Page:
Best Protection for Watermedia

Q. Are there any alternatives to glass for protecting my watercolor and other watermedia paintings?

A. This question bridges both technical and aesthetic concerns. The proliferation of watercolor canvas, which provides a clothlike surface that accepts watermedia (watercolor, gouache, casein, acrylic and egg tempera), raises the question of the advisability of applying a surface coating to a finished watermedia work as one would to an oil painting.

From a technical standpoint, understanding the physical structure of watermedia—particularly watercolor—is important. Watercolor is a combination of pigment with a water-based resin, typically gum arabic, that binds the color to the support. Watercolors may also contain agents to make dry pan colors softer, so they dilute quickly with water. Other additives may be used to retard mold growth. The system is fairly simple by comparison to other water-based painting materials.

Watercolor’s chief attribute is the level of transparency that can be achieved by controlling the ratio of paint to water. That factor is one of the most compelling reasons to work in this medium, because so much of the appeal of watercolor is the interplay of the paper substrate and the transparency of the color. The surface of a watercolor displays passages of colored paper saturated with either muted or blazing hues. The underlying soft texture and character of the paper plays an important part in the visual equation. Applying watercolor to a canvaslike material is another substrate worthy of exploration, the canvas imparting a different look and feel from that of watercolor paper.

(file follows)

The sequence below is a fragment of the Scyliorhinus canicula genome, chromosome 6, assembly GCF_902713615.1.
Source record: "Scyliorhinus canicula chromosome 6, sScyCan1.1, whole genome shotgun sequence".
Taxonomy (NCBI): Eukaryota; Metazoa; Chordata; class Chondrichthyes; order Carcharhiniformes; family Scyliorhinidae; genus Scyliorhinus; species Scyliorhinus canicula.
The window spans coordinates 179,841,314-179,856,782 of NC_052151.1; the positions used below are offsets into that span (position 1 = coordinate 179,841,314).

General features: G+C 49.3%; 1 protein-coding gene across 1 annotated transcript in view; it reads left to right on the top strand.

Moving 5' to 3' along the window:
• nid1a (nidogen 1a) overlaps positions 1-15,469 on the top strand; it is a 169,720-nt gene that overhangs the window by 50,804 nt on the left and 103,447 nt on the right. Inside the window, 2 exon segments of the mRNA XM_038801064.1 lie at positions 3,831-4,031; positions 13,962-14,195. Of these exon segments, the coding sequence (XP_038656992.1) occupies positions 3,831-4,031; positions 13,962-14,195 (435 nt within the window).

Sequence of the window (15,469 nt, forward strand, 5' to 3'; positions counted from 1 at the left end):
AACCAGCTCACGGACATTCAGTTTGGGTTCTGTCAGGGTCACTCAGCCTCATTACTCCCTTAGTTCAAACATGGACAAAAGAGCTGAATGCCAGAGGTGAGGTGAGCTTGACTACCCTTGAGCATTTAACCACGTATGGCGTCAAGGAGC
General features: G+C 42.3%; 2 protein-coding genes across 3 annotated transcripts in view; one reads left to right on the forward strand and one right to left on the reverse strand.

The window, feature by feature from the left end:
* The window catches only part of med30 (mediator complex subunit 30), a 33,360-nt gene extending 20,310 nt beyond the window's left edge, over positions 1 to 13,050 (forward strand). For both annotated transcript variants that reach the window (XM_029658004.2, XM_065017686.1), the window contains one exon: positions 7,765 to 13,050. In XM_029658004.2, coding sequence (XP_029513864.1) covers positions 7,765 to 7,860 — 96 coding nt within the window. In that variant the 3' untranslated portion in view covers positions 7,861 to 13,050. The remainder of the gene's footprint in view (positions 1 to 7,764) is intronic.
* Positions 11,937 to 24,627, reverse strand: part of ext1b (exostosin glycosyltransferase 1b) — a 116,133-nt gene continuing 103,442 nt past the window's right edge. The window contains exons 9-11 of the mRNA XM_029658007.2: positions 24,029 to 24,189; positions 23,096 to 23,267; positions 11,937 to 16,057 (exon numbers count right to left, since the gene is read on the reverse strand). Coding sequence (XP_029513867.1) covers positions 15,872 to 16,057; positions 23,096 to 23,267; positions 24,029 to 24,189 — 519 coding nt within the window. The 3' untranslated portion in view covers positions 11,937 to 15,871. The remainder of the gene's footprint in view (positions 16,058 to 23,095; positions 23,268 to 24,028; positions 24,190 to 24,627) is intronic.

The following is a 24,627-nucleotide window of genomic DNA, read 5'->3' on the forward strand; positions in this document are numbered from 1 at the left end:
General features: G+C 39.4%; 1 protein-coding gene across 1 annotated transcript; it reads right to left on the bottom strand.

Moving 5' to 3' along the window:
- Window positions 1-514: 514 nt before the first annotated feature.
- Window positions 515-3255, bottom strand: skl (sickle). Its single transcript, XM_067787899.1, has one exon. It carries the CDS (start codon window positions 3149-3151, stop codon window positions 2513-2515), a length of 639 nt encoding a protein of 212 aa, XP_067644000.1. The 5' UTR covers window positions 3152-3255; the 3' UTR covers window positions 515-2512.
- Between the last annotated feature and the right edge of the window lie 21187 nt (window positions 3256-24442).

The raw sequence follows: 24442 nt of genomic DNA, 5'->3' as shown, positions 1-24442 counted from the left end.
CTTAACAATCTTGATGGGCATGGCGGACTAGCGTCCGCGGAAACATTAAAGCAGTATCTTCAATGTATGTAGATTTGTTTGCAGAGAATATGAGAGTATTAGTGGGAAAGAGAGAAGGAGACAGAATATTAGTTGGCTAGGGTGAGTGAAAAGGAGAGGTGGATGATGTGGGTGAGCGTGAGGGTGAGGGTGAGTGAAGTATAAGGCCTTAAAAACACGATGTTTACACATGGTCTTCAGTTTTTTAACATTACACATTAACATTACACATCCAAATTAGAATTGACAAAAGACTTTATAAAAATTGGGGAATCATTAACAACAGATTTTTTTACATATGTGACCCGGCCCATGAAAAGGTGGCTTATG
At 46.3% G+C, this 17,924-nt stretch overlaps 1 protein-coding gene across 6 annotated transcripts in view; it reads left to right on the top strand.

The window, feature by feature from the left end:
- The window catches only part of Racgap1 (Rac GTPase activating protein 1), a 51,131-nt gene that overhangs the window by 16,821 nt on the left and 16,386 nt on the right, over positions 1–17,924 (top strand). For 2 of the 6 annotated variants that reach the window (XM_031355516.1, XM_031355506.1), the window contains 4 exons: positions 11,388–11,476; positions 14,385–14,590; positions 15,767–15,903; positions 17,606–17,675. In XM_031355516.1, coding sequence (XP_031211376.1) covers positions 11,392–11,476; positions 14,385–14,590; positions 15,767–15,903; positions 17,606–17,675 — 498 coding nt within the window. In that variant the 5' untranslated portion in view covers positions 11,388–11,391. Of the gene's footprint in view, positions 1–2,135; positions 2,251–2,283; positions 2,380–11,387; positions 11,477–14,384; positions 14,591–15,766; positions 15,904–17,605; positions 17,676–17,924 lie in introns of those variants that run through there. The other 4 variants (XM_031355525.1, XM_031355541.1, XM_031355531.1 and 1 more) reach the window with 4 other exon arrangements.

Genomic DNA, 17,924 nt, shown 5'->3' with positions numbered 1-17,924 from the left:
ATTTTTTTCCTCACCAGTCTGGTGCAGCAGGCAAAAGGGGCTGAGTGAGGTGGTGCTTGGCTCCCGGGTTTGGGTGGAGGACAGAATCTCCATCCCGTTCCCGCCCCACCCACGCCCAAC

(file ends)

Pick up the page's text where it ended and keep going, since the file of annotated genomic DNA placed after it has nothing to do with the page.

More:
Applying a surface coating intended to protect the medium so that it can be displayed without glass creates a critical and fundamental change to the appearance of a watercolor painting. With a surface coating, a finished watercolor approaches the visual equivalent of an oil or acrylic painting. Colors take on a wet, saturated look that opposes the original character of watercolor. Further, since the ratio of gum arabic to pigment is low and vulnerable to infiltration by other media, the application of an acrylic surface coating essentially transforms the watercolor into an acrylic painting.

Glass or plastic glazing (clear, acrylic sheet, similar in appearance to glass) provide the best protection for the fragile medium of watercolor. Plastic glazing treated with ultraviolet inhibitors not only helps preserve the colors in a work of art, but it also protects paper that’s vulnerable to ultraviolet damage, which would cause the paper to discolor as it ages. Much of the objection to the use of glass or plastic glazing is the glare it generates, but creative lighting and strategic placement of hanging artwork subdue this annoying problem. Considering the potential harm that light, physical contact and environmental pollution can cause, glazing not only provides the best protection for watermedia, but it also avoids compromising the appearance of the finished work of art.

Note: This article first appeared in the November 2008 issue of The Artist’s Magazine, available at

Michael Skalka has degrees in art history and museum studies. He is chair of the subcommittee on artist’s material for ASTM International.



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